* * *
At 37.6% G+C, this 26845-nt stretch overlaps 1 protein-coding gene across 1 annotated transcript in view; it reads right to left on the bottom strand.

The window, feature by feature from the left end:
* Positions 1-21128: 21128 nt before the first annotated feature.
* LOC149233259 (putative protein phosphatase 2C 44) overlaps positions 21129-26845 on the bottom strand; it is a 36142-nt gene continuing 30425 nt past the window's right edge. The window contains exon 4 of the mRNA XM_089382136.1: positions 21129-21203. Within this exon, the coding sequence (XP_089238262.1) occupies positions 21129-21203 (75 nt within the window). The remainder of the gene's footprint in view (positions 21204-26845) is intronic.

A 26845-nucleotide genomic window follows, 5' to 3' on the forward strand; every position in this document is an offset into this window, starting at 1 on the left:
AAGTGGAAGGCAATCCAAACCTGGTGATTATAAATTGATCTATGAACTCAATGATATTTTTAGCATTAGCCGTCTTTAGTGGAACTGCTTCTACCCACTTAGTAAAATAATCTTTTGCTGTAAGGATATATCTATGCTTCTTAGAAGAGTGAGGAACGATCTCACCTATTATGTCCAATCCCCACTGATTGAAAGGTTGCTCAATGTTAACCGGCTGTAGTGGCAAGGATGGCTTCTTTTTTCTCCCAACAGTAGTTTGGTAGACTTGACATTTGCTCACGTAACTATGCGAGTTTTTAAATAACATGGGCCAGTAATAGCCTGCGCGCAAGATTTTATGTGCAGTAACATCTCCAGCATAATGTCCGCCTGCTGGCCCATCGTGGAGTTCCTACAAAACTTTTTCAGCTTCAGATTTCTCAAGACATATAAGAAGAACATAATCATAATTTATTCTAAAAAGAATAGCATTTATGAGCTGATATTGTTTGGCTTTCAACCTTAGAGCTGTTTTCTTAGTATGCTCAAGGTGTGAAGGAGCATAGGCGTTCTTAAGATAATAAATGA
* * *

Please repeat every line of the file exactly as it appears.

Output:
At 37.6% G+C, this 26845-nt stretch overlaps 1 protein-coding gene across 1 annotated transcript in view; it reads right to left on the bottom strand.

The window, feature by feature from the left end:
* Positions 1-21128: 21128 nt before the first annotated feature.
* LOC149233259 (putative protein phosphatase 2C 44) overlaps positions 21129-26845 on the bottom strand; it is a 36142-nt gene continuing 30425 nt past the window's right edge. The window contains exon 4 of the mRNA XM_089382136.1: positions 21129-21203. Within this exon, the coding sequence (XP_089238262.1) occupies positions 21129-21203 (75 nt within the window). The remainder of the gene's footprint in view (positions 21204-26845) is intronic.

A 26845-nucleotide genomic window follows, 5' to 3' on the forward strand; every position in this document is an offset into this window, starting at 1 on the left:
AAGTGGAAGGCAATCCAAACCTGGTGATTATAAATTGATCTATGAACTCAATGATATTTTTAGCATTAGCCGTCTTTAGTGGAACTGCTTCTACCCACTTAGTAAAATAATCTTTTGCTGTAAGGATATATCTATGCTTCTTAGAAGAGTGAGGAACGATCTCACCTATTATGTCCAATCCCCACTGATTGAAAGGTTGCTCAATGTTAACCGGCTGTAGTGGCAAGGATGGCTTCTTTTTTCTCCCAACAGTAGTTTGGTAGACTTGACATTTGCTCACGTAACTATGCGAGTTTTTAAATAACATGGGCCAGTAATAGCCTGCGCGCAAGATTTTATGTGCAGTAACATCTCCAGCATAATGTCCGCCTGCTGGCCCATCGTGGAGTTCCTACAAAACTTTTTCAGCTTCAGATTTCTCAAGACATATAAGAAGAACATAATCATAATTTATTCTAAAAAGAATAGCATTTATGAGCTGATATTGTTTGGCTTTCAACCTTAGAGCTGTTTTCTTAGTATGCTCAAGGTGTGAAGGAGCATAGGCGTTCTTAAGATAATAAATGA